Amazon and Shopify have significantly increased in popularity, especially in the last two years, as many consumers shifted towards online shopping due to the pandemic. Ecommerce businesses are certainly a great option for selling products. However, there are certain risks involved with the online sale of products, especially when importing products from another country.
As a seller of imported goods, your exposure to liability claims might be unclear. However, by importing the products of others and then selling it to consumers in the United States, you can and likely would be the responsible party in a product liability case. Below, we have provided some information related to product liability issues you might face when selling foreign imported goods in the U.S. through online platforms.
Product Liability (and Insurance!) on Imported Goods
Many business owners do not understand that even if they aren’t manufacturing products they sell online, they can still be held liable for them. If the products you sell on your online store are imported from outside of America, consumers may hold you liable for all aspects related to those products.
It is your responsibility to ensure that your products have proper label information and they comply with industry standards. Moreover, if you are using a third-party distributor like Shopify, don’t think they will be liable for any issue or harm caused by your products.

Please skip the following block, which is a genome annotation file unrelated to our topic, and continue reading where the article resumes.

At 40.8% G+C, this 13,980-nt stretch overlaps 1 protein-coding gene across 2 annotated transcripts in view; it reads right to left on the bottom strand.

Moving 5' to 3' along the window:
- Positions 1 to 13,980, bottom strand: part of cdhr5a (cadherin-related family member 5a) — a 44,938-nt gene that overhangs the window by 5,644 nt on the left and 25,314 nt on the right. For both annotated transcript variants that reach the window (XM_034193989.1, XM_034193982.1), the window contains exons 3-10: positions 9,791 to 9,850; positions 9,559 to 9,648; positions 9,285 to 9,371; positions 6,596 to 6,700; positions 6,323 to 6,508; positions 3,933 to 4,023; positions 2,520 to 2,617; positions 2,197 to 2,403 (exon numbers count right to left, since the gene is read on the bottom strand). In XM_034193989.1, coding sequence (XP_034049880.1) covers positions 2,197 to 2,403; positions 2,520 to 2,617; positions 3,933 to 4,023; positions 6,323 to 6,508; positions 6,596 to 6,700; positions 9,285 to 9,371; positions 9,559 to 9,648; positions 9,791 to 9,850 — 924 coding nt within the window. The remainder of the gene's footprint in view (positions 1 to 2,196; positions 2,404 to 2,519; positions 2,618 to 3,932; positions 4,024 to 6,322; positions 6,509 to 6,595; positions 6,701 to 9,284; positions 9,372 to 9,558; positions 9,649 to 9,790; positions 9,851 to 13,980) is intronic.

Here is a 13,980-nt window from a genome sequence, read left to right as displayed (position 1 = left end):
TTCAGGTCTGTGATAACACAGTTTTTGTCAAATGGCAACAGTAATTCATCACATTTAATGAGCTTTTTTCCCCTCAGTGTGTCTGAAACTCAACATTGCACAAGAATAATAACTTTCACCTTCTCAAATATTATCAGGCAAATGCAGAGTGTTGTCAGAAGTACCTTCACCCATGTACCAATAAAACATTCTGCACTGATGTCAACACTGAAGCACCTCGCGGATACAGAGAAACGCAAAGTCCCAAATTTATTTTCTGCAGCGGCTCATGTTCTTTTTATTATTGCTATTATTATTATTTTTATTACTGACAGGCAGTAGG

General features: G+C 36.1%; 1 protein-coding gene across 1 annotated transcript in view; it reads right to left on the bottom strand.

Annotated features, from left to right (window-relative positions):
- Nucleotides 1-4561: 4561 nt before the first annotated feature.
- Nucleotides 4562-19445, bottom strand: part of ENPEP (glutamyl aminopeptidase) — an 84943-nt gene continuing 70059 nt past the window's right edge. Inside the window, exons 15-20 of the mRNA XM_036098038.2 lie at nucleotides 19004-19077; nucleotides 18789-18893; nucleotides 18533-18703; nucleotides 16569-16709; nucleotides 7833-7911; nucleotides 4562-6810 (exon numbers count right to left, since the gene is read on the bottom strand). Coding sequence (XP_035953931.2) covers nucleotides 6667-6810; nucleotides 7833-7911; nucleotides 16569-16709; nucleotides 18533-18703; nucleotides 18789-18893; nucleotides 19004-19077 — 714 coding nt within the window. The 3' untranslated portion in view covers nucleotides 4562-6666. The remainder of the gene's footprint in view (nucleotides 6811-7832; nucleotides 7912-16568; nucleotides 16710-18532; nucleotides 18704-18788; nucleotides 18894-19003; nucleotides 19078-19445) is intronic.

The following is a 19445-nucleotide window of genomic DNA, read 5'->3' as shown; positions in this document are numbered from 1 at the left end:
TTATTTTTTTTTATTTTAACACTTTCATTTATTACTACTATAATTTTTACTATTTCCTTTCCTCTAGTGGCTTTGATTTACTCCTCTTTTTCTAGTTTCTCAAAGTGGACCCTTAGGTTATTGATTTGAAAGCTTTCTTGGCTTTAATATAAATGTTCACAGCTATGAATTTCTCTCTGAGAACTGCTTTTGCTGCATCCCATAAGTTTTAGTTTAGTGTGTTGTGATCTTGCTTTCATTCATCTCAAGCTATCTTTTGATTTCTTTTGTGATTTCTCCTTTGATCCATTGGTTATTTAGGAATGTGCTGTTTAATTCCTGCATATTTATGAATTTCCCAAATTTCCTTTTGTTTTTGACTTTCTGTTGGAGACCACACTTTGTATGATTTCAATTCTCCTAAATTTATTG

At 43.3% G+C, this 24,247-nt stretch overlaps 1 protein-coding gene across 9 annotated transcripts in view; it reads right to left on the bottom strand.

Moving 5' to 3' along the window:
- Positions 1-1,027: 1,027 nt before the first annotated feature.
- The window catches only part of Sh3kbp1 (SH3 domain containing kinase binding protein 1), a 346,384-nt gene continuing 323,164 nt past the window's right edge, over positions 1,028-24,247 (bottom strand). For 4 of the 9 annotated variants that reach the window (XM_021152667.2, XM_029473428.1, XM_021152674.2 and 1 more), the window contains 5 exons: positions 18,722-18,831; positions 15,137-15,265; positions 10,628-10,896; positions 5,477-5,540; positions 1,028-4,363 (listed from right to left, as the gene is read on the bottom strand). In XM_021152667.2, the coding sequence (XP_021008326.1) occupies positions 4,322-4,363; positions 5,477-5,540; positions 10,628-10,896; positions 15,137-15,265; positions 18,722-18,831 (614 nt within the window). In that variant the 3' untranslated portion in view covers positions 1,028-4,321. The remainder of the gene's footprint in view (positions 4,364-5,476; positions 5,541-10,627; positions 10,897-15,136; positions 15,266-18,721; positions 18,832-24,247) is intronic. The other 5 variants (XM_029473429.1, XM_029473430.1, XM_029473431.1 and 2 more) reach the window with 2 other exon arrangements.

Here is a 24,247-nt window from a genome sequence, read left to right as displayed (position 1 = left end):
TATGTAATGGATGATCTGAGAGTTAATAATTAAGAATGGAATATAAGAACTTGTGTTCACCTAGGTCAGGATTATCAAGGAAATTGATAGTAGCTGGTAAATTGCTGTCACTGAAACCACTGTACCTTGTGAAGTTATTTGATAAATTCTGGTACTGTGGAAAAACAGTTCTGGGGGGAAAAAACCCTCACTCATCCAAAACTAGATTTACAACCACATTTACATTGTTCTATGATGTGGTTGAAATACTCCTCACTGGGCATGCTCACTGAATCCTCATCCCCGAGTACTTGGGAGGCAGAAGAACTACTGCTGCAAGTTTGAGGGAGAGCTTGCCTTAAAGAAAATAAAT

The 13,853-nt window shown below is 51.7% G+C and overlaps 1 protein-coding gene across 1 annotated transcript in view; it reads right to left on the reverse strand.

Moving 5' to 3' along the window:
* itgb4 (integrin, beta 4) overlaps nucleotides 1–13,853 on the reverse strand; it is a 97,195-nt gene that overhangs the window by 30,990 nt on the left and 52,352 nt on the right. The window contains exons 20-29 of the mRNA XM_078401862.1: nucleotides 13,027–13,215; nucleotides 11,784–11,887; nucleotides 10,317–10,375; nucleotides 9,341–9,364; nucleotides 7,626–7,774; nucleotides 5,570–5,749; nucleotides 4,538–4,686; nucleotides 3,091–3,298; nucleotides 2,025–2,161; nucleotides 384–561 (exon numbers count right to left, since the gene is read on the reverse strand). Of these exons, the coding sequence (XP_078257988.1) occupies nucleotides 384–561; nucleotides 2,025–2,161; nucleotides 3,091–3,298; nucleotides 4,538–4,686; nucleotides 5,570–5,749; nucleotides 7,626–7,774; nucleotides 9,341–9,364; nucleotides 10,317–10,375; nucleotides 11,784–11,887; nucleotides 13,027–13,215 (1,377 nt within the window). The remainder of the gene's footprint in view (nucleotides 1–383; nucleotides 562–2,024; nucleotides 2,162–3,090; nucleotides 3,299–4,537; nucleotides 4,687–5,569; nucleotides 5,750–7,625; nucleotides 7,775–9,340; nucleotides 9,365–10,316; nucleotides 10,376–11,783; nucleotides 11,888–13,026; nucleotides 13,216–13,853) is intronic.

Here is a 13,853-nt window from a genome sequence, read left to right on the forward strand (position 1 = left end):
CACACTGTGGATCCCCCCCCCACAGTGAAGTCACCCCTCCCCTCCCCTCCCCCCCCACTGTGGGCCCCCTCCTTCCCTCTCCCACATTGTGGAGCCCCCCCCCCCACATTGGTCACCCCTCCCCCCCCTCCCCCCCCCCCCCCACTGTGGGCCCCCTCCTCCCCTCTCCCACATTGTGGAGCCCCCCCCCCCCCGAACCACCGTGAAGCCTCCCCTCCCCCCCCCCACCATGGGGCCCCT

It can be difficult for you to obtain general liability insurance on your products when they are manufactured outside of the U.S. Although Amazon and Shopify rely on this since sellers mostly sell imported goods on these platforms, most U.S.-based insurance carriers are unwilling to offer coverage. It is mainly due to claims and the inability to bring claims to companies outside of U.S. jurisdiction.
What can Ecommerce Businesses be Held Responsible For?
Manufacturing problems, quality problems, and inaccurate product labeling and cautions are the most common grounds for holding you accountable for the products you import and distribute. Some of these might include;
· Defects in the Manufacturing Process
If a product fails to function as intended due to a fault, includes something it shouldn’t, or lacks something that should be included, you could be made responsible for manufacturing flaws. This indicates that the issue did not originate during the item’s design process but rather during the manufacturing and assembly stage.
· Design flaws
When you’re working with an item that’s been poorly or incorrectly designed or one that hasn’t been thoroughly tested, you’re dealing with design flaws. If a design flaw produces bodily harm or property damage to a consumer, you may be held accountable.
· Wrong Labeling Including Repackaging and Relabeling
If you don’t warn consumers about the obvious and not-so-obvious hazards of utilizing the goods sold by your online store, you may be held accountable. This could also be the result of a blunder in the product’s marketing. Warnings should be clearly communicated in the product manual and on a tag attached to the item.
What can You Do to Protect Yourself?